Is Gravity a Theory or a Law?

Is Gravity a Theory or a Law?

This week's experiment comes from a recent question, wanting to know whether gravity is a law or a theory. That question brings up so many more questions that I thought it would be fun to explore. To try this, you will need:

- an object to drop.

OK, pick an object that will not break, dent the floor, cause a mess, or get either of us in trouble. Hold it out in front of you and release it. What happens? It falls, of course. The gravitational attraction between the Earth and the object pulls it towards the ground. But, when we do this experiment, should we be talking about the Law of Gravity or the Theory of Gravity?

Actually, we should be talking about both. To understand why, we need to understand the scientific meaning of the words "law" and "theory."

In the language of science, the word "law" describes an analytic statement. It gives us a formula that tells us what things will do. For example, Newton's Law of Universal Gravitation tells us that "Every point mass attracts every single point mass by a force pointing along the line intersecting both points. The force is directly proportional to the product of the two masses and inversely proportional to the square of the distance between the point masses." That formula will let us calculate the gravitational pull between the Earth and the object you dropped, between the Sun and Mars, or between me and a bowl of ice cream.

We can use Newton's Law of Universal Gravitation to calculate how strong the gravitational pull is between the Earth and the object you dropped, which would let us calculate its acceleration as it falls, how long it will take to hit the ground, how fast it would be going at impact, how much energy it will take to pick it up again, etc.

While the law lets us calculate quite a bit about what happens, notice that it does not tell us anything about why it happens. That is what theories are for. In the language of science, the word "theory" is used to describe an explanation of why and how things happen. For gravity, we use Einstein's Theory of General Relativity to explain why things fall.

A theory starts as one or more hypotheses, untested ideas about why something happens. For example, I might propose a hypothesis that the object that you released fell because it was pulled by the Earth's magnetic field. Once we started testing, it would not take long to find out that my hypothesis was not supported by the evidence. Non-magnetic objects fall at the same rate as magnetic objects. Because it was not supported by the evidence, my hypothesis does not gain the status of being a theory. To become a scientific theory, an idea must be thoroughly tested, and must be an accurate and predictive description of the natural world.

While laws rarely change, theories change frequently as new evidence is discovered. Instead of being discarded due to new evidence, theories are often revised to include the new evidence in their explanation. The Theory of General Relativity has adapted as new technologies and new evidence have expanded our view of the universe.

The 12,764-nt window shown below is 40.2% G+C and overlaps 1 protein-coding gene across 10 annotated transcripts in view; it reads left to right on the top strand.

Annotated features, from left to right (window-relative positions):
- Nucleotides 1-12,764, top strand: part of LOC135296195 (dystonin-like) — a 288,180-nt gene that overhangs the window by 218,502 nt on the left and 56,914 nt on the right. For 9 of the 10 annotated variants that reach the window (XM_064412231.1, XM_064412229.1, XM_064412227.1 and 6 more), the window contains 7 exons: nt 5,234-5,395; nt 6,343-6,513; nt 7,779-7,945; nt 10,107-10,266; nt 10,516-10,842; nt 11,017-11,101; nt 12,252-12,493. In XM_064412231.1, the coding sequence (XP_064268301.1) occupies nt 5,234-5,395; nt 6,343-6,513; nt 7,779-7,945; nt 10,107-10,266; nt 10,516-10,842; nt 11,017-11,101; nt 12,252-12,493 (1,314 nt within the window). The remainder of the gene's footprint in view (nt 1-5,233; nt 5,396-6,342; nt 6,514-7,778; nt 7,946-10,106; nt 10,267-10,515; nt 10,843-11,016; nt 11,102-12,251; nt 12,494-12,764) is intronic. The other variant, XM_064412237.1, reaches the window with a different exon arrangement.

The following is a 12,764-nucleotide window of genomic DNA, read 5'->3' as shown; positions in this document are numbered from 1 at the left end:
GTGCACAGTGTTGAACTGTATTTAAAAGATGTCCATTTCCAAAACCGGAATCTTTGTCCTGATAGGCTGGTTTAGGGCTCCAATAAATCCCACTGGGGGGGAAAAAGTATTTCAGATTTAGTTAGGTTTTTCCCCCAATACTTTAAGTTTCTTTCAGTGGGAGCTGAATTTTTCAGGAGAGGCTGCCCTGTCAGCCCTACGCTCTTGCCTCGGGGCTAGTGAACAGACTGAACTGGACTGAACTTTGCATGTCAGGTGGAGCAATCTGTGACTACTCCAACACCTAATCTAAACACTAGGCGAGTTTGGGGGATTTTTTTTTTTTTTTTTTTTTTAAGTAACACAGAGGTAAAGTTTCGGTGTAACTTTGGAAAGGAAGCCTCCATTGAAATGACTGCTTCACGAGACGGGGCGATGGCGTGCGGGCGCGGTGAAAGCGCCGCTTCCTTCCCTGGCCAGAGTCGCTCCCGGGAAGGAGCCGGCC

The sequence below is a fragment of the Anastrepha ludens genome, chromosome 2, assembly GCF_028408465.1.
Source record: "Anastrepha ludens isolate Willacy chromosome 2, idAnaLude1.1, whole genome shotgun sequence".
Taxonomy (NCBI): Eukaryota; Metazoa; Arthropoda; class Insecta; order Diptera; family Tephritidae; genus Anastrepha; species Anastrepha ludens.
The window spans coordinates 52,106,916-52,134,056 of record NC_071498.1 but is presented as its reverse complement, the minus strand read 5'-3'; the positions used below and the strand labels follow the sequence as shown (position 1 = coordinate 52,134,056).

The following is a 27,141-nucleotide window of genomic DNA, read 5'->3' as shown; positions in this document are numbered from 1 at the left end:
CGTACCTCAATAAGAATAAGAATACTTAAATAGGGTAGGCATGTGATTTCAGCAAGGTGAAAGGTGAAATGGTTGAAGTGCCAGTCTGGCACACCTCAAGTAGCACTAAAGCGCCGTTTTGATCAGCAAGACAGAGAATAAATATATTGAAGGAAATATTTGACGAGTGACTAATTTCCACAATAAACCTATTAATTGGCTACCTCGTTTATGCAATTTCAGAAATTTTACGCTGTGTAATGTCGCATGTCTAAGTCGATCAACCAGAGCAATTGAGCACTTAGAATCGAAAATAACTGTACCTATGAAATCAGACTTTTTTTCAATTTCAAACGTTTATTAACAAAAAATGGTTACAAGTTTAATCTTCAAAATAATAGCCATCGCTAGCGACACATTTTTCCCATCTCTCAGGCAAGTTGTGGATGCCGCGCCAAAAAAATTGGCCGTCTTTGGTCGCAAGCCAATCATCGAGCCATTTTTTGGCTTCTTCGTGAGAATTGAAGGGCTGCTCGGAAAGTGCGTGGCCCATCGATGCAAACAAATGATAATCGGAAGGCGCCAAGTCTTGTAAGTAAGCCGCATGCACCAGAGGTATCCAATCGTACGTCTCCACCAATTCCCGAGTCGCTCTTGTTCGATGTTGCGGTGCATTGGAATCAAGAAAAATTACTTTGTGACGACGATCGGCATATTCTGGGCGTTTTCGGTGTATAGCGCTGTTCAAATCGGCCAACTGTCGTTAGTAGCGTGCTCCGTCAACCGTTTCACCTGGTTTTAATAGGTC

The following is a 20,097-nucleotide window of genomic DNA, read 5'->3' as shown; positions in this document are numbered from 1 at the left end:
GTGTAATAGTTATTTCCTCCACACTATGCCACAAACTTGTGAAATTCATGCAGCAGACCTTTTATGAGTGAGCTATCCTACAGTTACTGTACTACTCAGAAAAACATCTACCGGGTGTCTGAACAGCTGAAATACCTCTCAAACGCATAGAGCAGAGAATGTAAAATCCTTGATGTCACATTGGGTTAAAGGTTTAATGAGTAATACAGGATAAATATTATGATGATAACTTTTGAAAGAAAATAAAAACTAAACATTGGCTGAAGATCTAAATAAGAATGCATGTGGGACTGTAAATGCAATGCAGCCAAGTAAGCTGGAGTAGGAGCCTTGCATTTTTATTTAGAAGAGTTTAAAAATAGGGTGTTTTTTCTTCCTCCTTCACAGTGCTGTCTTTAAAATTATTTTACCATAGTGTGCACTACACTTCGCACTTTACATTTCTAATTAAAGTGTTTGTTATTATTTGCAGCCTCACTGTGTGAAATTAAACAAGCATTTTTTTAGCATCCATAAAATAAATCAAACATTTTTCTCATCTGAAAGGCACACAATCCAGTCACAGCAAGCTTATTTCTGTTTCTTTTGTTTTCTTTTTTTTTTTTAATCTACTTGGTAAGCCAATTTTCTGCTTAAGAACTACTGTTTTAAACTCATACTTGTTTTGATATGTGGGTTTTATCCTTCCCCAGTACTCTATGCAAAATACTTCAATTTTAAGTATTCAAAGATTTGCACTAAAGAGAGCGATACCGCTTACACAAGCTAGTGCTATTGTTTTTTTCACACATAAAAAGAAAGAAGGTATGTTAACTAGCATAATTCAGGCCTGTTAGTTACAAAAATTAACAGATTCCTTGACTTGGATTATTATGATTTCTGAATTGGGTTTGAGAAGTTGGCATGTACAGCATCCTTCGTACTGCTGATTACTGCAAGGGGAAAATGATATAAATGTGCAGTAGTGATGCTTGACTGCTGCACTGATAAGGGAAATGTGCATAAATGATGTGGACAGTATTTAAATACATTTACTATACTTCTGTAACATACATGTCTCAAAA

So when we are scientifically discussing gravity, we can talk about the law that describes the attraction between two objects, and we can also talk about the theory that describes why the objects attract each other.

Have a wonder-filled week.

Learn more about Laws and Theories.

Home - Process of Science - What is Science?
Hypotheses, Laws, and Theories - What Do Scientists Do?

Anonymous wrote on Tue, 10/09/2012 - 19:57:

i actually want to know about why it is a law but not a theory?

rkrampf wrote on Sun, 10/14/2012 - 23:45:

There is a law of gravity AND a theory of gravity (actually more than one.) The law of gravity tells us how gravity affects things. The theories of gravity are explanations of why gravity affects things

Anonymous wrote on Sun, 04/22/2012 - 16:20:

when i let go of my object it balloons beat your theory.

Anonymous wrote on Tue, 06/26/2012 - 01:28:

It floated as it fell...

rkrampf wrote on Wed, 04/25/2012 - 15:29:

Ah, but why does it float? Because of gravity. The surrounding air is denser than the helium in the balloon, so it is pushed upwards. If you had a helium balloon on the International Space Station, it would not float upwards.

Anonymous wrote on Fri, 10/12/2012 - 09:29:

rkrampf, It would also not float in a vucuum, so gravity has nothing to do with balloons floathing.

rkrampf wrote on Sun, 10/14/2012 - 23:25:

The balloon floats in air because the helium inside is less dense than the air around it. In a vacuum, the helium would be more dense than the empty space around it, so it would sink instead of floating. Without gravity, everything would have neutral buoyancy, neither floating nor sinking.

Anonymous wrote on Thu, 10/11/2012 - 22:19:

That is technically correct. The balloon would not be floating because of lack of gravity, but because the international space station is falling at a constant rate back to Earth. It's falling so fast around the Earth's rotation that it appears to float. The balloon would float upwards, but it would not appear to be doing so. And I'm very much hoping that there is air in the International Space station for the sake of Astronauts attending it :)

rkrampf wrote on Sun, 10/14/2012 - 23:40:

There is not a lack of gravity on the international space station, but because everything is in free fall, everything has neutral buoyancy. That is why the astronauts, tools, etc. appear to be weightless. If they placed a helium balloon, a hammer, and a feather in the air in front of them, none of them would float or sink. They would all be falling at the same rate as the space station, so all three would remain in place relative to each other until some force pushed or pulled on them.